Skills museum takes shape as collection grows

Yang Meiping
Work on the century-old Wing On Warehouse, which is to become the WorldSkills Museum, is well underway and work on its interior is due to start later this month. 
Yang Meiping
Skills museum takes shape as collection grows
Ti Gong

An artist's rendition of the WorldSkills Museum

Work is well underway to turn a warehouse on the Huangpu River bank into the WorldSkills Museum and interior decoration will start later this month, authorities said on Monday, International Museum Day.

The museum will be a legacy of the 46th WorldSkills Competition which is due to take place on the Chinese mainland for the first time next year. Shanghai is the host city. 

The century-old Wing On Warehouse, also known as Yong’an Warehouse, is at 1578 Yangshupu Road in Yangpu District. 

The museum will tell the story of how skills have changed the lives of people and societies around the world.

Skills museum takes shape as collection grows
Ti Gong

Work is underway to turn the century-old Wing On Warehouse into the WorldSkills Museum.

It will have six main exhibition areas where visitors can study the exhibits and enjoy interactive events and installations featuring augmented reality, virtual reality, mixed reality and other technologies.

The museum is collecting objects and stories from around the world. The collection is expected to contribute to the understanding of societies, people, events and activities related to WorldSkills. Items that show the work of the WorldSkills International as well as medals, pins, photographs, videos, historical documents, equipment and tools linked to skills are wanted.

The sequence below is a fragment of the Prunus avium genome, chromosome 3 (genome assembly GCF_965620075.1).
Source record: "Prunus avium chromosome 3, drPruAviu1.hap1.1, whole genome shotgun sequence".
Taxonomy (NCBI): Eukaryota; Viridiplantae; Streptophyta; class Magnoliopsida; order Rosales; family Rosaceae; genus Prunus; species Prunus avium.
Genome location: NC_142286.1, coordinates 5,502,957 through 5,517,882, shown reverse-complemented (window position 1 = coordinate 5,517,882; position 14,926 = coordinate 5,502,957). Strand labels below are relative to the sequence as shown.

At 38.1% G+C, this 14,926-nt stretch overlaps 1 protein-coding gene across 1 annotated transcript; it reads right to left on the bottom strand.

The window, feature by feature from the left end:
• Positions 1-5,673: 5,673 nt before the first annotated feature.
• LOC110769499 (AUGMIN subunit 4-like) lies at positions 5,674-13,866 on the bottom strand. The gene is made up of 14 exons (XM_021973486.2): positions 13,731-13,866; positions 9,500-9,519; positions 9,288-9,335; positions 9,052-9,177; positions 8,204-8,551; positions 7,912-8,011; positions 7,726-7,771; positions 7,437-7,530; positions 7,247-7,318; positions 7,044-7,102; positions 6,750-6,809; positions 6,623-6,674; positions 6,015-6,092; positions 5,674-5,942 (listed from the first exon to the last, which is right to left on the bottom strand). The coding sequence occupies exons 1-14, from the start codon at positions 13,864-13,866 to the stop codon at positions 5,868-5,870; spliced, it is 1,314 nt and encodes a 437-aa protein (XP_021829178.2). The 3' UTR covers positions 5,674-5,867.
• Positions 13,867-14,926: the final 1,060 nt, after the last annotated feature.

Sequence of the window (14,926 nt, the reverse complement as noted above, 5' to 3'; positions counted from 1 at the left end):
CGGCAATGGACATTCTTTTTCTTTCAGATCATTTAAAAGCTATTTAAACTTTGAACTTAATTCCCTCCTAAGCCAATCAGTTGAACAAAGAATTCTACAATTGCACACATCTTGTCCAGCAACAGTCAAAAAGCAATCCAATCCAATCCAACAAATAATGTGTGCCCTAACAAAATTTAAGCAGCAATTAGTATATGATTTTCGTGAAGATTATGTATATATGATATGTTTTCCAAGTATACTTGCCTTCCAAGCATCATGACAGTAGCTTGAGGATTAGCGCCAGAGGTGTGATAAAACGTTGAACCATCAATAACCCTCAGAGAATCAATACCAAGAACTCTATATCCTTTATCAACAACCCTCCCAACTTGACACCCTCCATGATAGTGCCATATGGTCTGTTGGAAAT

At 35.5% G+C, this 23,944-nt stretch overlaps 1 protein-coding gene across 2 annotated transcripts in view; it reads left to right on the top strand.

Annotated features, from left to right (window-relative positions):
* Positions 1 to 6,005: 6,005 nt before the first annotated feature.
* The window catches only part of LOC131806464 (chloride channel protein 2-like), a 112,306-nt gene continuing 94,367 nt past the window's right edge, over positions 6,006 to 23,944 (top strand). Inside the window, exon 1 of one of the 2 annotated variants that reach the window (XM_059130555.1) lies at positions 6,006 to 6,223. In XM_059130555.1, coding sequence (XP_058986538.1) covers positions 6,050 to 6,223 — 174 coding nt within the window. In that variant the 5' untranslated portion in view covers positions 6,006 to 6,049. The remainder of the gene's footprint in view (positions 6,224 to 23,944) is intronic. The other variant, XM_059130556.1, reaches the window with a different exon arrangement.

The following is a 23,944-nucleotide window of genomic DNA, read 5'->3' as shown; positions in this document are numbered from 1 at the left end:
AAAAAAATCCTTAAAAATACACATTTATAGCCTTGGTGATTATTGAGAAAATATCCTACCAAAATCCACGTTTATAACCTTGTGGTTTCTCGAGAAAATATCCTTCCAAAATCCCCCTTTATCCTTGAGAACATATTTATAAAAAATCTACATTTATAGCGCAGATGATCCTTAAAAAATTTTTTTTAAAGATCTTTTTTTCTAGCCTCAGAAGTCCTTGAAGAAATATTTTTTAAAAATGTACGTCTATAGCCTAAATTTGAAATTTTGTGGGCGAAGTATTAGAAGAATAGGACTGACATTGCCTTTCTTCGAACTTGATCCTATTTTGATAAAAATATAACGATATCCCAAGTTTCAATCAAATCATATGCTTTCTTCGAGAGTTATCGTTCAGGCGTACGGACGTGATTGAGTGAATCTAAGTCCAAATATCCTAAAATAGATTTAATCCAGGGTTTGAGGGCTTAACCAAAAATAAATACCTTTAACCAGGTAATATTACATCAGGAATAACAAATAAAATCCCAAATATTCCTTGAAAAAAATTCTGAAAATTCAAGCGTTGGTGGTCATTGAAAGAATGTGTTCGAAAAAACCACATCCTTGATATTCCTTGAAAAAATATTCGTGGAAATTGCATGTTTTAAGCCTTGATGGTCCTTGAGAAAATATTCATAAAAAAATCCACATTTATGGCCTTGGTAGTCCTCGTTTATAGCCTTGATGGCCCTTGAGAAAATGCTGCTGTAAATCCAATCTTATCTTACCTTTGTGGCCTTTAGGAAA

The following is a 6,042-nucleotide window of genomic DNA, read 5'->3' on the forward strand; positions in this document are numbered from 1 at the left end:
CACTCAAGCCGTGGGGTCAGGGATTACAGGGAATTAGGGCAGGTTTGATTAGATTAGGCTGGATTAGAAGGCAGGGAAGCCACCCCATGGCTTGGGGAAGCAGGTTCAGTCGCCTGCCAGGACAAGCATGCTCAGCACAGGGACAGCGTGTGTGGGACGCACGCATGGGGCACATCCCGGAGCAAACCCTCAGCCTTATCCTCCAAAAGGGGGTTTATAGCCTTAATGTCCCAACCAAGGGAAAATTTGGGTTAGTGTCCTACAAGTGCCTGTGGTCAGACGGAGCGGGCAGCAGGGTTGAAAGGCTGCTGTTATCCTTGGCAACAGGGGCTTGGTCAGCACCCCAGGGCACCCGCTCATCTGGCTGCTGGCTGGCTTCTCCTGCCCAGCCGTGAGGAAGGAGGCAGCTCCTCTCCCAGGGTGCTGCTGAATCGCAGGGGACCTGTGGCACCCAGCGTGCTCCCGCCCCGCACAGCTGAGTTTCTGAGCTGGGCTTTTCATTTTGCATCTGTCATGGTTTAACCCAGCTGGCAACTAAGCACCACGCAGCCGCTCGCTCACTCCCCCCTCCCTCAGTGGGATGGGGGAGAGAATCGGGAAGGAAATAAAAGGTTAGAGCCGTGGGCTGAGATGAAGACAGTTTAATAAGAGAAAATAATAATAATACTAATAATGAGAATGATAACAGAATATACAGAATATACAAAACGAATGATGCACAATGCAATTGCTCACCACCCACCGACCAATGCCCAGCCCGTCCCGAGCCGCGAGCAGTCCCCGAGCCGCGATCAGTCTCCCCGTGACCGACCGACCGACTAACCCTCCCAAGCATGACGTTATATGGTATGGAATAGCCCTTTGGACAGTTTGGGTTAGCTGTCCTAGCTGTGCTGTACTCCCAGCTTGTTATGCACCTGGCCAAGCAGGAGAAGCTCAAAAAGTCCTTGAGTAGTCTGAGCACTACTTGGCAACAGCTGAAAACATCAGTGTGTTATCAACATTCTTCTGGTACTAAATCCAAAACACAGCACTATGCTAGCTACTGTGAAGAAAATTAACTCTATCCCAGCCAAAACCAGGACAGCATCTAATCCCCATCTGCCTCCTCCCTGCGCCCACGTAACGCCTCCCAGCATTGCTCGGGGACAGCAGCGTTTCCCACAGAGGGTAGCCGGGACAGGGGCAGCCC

Skills museum takes shape as collection grows
Ti Gong

Interior decoration of the WorldSkills Museum will start later this month.

More than 1,600 exhibits had been collected from China by the end of April, according to the museum preparation office.

They include two items donated by the Chinese Antarctic expedition team, who returned to Shanghai 10 days ago with the Xuelong 2 icebreaker after completing the country’s 37th and the ship’s first independent Antarctic expedition.

One of the items is a suit that can help team members withstand temperatures as low as minus 30 Celsius degrees. The other is a bottle of deep-sea water collected by the expedition team on March 21 during their mission.

Anyone with items, stories or other relevant information can email the museum at nuria.portland@worldskills.org.

Skills museum takes shape as collection grows
Ti Gong

A suit and deep-sea water sample donated to the museum by the Chinese Antarctic expedition team

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